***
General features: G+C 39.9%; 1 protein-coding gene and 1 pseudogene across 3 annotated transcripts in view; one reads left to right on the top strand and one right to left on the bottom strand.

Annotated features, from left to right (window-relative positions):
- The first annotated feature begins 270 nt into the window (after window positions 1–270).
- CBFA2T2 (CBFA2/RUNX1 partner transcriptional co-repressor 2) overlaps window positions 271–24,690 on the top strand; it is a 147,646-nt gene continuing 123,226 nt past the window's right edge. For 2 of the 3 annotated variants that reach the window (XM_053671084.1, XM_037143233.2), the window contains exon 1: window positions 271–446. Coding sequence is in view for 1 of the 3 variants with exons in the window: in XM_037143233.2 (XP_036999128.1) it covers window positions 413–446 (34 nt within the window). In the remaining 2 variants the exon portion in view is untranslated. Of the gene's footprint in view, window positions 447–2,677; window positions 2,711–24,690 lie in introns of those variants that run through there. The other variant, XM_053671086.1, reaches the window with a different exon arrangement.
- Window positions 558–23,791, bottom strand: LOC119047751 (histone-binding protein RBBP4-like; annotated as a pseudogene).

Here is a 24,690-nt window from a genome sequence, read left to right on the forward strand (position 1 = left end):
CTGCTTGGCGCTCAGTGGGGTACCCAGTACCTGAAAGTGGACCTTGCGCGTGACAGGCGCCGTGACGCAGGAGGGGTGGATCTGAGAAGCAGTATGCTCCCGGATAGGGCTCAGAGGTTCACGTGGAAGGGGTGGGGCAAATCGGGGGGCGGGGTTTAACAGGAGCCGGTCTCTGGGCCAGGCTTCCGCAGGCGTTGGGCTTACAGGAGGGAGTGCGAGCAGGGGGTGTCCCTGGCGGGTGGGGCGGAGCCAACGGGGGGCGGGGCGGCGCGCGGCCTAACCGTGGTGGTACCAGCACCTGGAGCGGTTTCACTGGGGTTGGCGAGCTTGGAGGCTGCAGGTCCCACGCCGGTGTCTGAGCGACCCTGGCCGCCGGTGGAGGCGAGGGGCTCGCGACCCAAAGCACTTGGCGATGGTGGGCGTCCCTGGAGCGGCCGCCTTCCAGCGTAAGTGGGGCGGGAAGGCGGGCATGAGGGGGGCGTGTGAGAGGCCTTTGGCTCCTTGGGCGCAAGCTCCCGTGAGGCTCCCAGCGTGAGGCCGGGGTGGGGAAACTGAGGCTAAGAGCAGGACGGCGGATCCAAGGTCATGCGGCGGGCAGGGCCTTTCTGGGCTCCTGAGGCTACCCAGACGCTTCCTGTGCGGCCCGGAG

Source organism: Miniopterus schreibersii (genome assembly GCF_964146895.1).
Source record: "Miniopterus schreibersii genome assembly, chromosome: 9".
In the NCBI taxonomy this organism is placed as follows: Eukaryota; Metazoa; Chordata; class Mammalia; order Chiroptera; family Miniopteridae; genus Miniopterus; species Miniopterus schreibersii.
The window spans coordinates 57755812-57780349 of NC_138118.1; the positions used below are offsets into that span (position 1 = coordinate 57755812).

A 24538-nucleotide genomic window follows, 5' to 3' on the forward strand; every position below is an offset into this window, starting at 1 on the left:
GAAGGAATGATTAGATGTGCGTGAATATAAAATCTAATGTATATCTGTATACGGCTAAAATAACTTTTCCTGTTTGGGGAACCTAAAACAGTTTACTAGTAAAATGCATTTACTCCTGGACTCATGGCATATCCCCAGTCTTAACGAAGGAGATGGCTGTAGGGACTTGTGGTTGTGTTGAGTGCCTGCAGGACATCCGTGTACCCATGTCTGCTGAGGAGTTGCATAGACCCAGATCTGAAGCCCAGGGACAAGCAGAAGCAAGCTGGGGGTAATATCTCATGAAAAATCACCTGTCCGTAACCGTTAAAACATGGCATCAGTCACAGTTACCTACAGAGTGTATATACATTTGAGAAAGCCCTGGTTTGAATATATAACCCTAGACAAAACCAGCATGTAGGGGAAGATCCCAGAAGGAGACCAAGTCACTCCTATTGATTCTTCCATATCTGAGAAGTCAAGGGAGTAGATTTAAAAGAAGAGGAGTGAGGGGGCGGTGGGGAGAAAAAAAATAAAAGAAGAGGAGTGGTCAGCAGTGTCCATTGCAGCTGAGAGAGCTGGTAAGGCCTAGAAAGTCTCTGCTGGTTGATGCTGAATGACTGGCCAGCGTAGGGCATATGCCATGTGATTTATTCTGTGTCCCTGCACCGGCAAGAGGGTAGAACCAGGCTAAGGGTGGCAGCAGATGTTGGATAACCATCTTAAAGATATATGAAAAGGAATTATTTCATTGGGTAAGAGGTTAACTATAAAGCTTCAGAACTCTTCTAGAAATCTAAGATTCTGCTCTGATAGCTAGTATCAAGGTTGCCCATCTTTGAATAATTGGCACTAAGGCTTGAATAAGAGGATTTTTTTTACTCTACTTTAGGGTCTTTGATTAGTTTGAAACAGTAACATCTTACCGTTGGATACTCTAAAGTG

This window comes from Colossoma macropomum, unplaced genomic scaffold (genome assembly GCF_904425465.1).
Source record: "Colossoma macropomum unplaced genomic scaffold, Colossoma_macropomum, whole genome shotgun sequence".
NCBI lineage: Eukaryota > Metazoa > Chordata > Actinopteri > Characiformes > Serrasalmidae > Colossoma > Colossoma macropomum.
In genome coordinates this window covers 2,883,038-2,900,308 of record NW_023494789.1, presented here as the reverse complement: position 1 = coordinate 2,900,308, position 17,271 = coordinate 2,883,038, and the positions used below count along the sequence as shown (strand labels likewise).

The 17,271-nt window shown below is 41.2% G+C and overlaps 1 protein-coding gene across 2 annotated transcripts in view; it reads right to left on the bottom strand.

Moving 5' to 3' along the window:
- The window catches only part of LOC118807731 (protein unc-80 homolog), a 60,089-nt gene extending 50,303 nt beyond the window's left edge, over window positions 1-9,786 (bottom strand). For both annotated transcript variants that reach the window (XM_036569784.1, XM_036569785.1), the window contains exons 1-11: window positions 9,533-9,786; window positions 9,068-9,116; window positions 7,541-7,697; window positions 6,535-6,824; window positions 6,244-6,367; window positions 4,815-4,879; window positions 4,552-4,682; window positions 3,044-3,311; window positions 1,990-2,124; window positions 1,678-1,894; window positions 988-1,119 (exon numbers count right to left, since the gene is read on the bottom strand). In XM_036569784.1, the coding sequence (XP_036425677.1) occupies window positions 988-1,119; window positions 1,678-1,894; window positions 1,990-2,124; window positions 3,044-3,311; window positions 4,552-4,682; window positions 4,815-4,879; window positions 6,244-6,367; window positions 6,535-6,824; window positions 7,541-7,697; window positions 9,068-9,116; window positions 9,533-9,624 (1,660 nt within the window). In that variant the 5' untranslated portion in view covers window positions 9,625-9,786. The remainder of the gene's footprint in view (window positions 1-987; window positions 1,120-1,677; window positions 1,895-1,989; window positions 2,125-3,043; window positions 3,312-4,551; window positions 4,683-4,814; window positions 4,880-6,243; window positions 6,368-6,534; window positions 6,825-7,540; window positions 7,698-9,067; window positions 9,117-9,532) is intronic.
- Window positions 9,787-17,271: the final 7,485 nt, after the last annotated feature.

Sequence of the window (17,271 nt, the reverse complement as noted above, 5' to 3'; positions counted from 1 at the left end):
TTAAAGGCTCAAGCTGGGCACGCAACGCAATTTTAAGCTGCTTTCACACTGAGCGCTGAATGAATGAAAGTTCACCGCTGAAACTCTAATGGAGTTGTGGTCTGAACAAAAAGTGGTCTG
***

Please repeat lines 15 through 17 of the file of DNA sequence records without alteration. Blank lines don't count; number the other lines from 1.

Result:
Source record: "Colossoma macropomum unplaced genomic scaffold, Colossoma_macropomum, whole genome shotgun sequence".
NCBI lineage: Eukaryota > Metazoa > Chordata > Actinopteri > Characiformes > Serrasalmidae > Colossoma > Colossoma macropomum.
In genome coordinates this window covers 2,883,038-2,900,308 of record NW_023494789.1, presented here as the reverse complement: position 1 = coordinate 2,900,308, position 17,271 = coordinate 2,883,038, and the positions used below count along the sequence as shown (strand labels likewise).